More than three weeks into the US air campaign in Afghanistan, the war against Osama bin Laden's Al Qaeda network isn't going well.
Militarily, the Taliban are taking a fearful pounding, but politically and morally, they are winning. The main reason is the increasing reports that Afghan civilians are being killed. This is leading ordinary Muslims in Afghanistan and elsewhere - no doubt prompted by Al Qaeda's whispers - to ask why innocent Afghans are dying when not a single Afghan was involved in the attacks of Sept. 11.
The key to this war is not in Afghanistan. It is in the hearts and minds of the American public and in the global Islamic community. Mr. bin Laden knows this: As a volunteer with the mujahideen in Afghanistan in the 1980s, he saw the Soviets withdraw when Moscow lost the will to carry on. He also saw the Americans pull out of Somalia in 1993, once they lost 18 servicemen. No wonder bin Laden is said to regard the United States as a "paper tiger"; he feels that for all of America's technological and military might, its public opinion represents its soft underbelly.
Hence bin Laden knows that to achieve his political goal of an American and more general Western disengagement from the Muslim world, he does not need to fight the US armed forces directly. Through terror attacks on US targets and fomenting anti-Western unrest in Muslim countries, he can break the will of the American people to resist his designs. He is fighting a political war.
Actually, this is not a "new kind of war." Bin Laden is employing what the French general and strategic thinker André Beaufré long ago called an indirect strategy. In direct strategy, the enemy field forces are seen as the "center of gravity," and diplomacy, propaganda, and other instruments are geared toward supporting the military action. The coalition assault on the hapless Iraqi Army in 1991 is a good example of this "direct" approach.
However, in indirect strategy, the enemy public is seen as the center of gravity; military action is auxiliary to diplomatic, economic, and other actions designed to undermine the will of the enemy to wage war. In this respect, the Tet offensive of 1968 was excellent indirect strategy, because of its larger effect of turning Americans against the Vietnam War. In this sense, bin Laden is not doing anything terribly different from what Vo Nguyen Giap did.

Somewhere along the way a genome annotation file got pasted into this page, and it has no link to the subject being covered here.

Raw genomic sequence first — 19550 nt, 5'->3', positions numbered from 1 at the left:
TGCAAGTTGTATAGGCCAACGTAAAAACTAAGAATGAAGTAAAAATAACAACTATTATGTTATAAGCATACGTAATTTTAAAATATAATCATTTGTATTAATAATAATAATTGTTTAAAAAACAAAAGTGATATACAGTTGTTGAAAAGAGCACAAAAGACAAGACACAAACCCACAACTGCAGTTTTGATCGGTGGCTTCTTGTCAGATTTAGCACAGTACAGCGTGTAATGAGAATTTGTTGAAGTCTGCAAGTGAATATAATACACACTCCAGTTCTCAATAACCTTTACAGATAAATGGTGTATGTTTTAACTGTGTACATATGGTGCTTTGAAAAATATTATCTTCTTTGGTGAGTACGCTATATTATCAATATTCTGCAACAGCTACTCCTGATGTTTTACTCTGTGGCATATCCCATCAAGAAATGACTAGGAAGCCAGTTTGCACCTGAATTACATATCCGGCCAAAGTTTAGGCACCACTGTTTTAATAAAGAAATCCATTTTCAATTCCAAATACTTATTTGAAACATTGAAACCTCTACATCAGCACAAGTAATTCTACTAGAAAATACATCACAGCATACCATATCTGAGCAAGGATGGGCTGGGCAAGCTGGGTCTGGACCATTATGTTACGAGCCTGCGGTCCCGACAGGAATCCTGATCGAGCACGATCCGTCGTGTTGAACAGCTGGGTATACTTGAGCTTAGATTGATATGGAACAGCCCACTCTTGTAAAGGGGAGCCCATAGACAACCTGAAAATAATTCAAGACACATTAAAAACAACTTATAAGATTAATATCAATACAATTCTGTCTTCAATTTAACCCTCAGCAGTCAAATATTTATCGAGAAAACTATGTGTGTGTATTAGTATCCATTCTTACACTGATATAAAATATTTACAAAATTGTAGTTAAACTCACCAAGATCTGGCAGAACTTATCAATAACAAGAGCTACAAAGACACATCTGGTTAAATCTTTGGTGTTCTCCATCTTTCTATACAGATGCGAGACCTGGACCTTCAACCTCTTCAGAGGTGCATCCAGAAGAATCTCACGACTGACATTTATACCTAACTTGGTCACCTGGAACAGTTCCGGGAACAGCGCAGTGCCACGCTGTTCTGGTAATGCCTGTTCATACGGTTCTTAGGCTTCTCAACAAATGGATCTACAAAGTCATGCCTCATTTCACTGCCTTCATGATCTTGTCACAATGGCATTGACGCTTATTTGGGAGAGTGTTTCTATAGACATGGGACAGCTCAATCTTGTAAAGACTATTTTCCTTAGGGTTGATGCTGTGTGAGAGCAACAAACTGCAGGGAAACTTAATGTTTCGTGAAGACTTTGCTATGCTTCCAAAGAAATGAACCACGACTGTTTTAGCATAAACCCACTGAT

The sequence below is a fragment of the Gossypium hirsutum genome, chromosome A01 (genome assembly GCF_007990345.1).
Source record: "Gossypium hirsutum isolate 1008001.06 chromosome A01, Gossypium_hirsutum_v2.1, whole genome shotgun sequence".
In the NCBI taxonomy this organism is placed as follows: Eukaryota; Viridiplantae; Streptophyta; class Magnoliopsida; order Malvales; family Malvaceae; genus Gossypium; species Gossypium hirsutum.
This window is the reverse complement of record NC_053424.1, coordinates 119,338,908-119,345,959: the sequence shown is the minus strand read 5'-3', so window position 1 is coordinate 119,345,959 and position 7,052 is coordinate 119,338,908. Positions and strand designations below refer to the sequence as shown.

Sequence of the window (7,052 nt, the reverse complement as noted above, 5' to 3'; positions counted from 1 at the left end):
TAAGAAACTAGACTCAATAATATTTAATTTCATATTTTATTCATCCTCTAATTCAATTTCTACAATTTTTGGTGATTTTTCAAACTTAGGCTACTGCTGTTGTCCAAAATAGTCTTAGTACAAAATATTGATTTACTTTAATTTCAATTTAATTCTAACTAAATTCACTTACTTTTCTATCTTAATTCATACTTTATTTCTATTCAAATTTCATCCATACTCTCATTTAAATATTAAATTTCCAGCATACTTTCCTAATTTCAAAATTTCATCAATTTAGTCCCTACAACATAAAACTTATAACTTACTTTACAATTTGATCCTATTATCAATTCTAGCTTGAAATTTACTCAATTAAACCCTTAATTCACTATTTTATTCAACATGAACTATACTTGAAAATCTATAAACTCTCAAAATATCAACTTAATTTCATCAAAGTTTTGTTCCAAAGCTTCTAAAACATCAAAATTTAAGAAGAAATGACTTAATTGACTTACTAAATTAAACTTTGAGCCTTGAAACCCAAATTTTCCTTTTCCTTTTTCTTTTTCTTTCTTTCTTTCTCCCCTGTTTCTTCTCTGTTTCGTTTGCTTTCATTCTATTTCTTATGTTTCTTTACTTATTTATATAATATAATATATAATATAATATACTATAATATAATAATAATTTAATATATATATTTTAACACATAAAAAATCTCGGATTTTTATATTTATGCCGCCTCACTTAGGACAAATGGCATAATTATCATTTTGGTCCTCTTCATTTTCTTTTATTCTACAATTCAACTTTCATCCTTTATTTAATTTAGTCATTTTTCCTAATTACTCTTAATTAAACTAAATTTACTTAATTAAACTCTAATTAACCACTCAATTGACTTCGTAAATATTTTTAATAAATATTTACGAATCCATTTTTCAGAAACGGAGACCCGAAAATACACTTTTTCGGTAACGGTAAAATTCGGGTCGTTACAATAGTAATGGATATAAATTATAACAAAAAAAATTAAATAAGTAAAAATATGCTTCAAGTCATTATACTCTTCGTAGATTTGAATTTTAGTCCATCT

But if the US is serious about "draining the swamp" of disgruntled Muslims, it has to play the same game of indirect strategy. This means that the quest to find and eliminate bin Laden cannot be the main focus, and Afghanistan the main theater, in this war. Rather, the military effort must support, or at least not undermine, diplomatic and other moves elsewhere aimed at preventing Muslim radicalization.
The challenges are therefore political, not military: persuading Arab governments to be less repressive; assisting them in improving socio-economic governance; encouraging them to rein in the extremist ideologues; and inducing their cooperation in setting up a Palestinian state without jeopardizing Israeli security.
The devil is in the details, but this is beside the point. What is needed in a political war is to be seen making a sincere and concerted effort in these areas. A positive image of America is long overdue throughout the hub of Islam.
The imperative of generating the right impression applies equally to the US military campaign in Afghanistan. In order to support the main diplomatic-political effort, this must be carefully calibrated, not only to reduce collateral damage, but also to project the same message as that of American public diplomacy: that only extremists are being targeted.
Hence the current policy of bombing, while helpful to President Bush domestically, is, in a wider sense, politically counterproductive.
First, it prevents food aid from reaching the Afghans. Second, even smart bombs can do dumb things, like hit civilians. The bombing is sending a powerful unintended message to Muslims everywhere that bin Laden is telling the truth when he says that America is at war with Islam. If the bombing campaign carries on into Ramadan, the Muslim fasting month, Al Qaeda's hand will be strengthened even more.
That is why the West needs to stop bombing and start thinking indirectly. It needs a strategy that targets the hearts and minds of Muslims worldwide and elevates political considerations over strictly militarily operational ones. Bombing the rubble in Afghanistan is not a recipe for success.
Kumar Ramakrishna is an assistant professor at the Institute of Defence and Strategic Studies, Nanyang Technological University. His book, 'Emergency Propaganda: The Winning of Malayan Hearts and Minds,' will be published by Curzon Press later this year.